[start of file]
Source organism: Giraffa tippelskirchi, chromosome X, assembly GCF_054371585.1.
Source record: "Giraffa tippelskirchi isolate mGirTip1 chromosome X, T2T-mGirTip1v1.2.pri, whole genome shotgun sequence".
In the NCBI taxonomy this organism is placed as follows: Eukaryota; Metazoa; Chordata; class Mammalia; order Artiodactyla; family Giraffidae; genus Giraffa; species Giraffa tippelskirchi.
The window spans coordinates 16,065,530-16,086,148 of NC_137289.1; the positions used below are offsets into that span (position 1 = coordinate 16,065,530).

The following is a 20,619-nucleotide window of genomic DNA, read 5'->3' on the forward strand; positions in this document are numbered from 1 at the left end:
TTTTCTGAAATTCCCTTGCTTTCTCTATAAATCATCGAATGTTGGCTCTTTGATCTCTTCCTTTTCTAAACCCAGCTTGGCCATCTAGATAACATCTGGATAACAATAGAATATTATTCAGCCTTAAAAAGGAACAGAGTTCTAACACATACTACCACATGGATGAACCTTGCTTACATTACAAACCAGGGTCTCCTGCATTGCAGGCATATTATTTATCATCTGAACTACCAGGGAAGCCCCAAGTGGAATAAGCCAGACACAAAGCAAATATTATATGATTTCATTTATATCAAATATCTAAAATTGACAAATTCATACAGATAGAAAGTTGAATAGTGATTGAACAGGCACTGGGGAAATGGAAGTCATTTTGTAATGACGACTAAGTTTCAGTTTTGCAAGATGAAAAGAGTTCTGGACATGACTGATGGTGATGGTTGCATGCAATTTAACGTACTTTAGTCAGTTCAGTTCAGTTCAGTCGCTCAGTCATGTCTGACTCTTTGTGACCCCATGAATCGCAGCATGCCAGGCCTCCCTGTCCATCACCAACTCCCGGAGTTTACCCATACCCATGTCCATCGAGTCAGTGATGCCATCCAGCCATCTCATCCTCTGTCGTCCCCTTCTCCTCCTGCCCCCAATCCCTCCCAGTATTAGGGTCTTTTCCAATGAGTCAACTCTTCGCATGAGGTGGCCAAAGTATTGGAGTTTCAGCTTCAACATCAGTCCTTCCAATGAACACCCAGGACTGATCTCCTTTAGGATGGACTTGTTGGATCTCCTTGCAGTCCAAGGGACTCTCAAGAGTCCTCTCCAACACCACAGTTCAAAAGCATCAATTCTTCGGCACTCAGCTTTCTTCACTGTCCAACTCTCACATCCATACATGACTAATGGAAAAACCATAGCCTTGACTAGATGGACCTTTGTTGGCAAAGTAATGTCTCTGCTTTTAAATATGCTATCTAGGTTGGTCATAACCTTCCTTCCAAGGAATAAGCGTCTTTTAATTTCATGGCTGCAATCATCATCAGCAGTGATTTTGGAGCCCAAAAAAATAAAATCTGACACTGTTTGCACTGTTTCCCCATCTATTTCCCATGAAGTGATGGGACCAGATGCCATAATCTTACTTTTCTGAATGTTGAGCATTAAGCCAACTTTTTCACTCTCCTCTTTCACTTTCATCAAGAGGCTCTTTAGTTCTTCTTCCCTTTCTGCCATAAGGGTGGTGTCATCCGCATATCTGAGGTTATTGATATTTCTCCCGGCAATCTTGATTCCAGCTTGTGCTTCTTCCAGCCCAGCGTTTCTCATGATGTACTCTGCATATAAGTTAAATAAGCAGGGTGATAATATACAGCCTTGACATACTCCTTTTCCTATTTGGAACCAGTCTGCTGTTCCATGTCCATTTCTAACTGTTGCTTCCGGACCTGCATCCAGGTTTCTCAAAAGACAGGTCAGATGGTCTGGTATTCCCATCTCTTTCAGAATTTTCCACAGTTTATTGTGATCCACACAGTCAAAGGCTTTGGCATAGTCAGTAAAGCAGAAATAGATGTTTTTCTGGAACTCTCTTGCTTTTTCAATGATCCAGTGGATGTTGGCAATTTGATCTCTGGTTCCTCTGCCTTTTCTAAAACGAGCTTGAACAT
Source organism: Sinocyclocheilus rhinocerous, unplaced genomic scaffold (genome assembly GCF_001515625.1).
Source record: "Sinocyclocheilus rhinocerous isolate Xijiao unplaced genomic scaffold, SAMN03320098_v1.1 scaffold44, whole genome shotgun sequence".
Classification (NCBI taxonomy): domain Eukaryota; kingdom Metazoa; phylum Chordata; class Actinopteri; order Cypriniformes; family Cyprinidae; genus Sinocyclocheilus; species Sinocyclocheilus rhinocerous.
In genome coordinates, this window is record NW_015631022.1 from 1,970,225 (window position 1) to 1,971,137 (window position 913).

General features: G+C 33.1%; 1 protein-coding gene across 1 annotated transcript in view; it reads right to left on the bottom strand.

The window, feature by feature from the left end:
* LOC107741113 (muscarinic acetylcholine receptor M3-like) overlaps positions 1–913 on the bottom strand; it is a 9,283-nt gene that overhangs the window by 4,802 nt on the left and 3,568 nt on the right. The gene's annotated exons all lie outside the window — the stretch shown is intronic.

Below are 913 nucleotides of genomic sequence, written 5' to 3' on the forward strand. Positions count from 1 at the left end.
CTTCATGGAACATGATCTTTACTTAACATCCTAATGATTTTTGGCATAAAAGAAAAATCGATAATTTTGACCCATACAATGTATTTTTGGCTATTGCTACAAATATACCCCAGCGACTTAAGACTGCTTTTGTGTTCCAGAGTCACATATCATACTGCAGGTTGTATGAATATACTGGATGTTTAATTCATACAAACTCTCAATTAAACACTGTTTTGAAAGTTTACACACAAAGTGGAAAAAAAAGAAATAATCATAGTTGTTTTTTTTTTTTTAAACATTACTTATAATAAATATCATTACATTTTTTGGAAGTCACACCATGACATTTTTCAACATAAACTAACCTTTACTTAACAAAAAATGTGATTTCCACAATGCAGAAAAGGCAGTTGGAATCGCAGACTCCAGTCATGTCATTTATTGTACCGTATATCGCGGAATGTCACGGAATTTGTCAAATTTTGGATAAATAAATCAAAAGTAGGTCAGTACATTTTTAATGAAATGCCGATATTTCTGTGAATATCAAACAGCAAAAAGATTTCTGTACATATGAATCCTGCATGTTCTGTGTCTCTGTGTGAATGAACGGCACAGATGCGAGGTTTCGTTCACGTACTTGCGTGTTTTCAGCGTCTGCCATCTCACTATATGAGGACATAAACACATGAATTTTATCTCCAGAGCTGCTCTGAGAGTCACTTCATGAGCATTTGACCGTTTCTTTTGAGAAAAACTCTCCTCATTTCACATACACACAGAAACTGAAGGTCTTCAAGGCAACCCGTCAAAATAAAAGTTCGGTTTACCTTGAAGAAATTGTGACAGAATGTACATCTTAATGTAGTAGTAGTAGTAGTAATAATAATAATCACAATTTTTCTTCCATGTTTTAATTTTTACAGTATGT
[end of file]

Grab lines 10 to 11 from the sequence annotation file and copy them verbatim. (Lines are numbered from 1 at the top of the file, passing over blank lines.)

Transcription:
In genome coordinates, this window is record NW_015631022.1 from 1,970,225 (window position 1) to 1,971,137 (window position 913).

General features: G+C 33.1%; 1 protein-coding gene across 1 annotated transcript in view; it reads right to left on the bottom strand.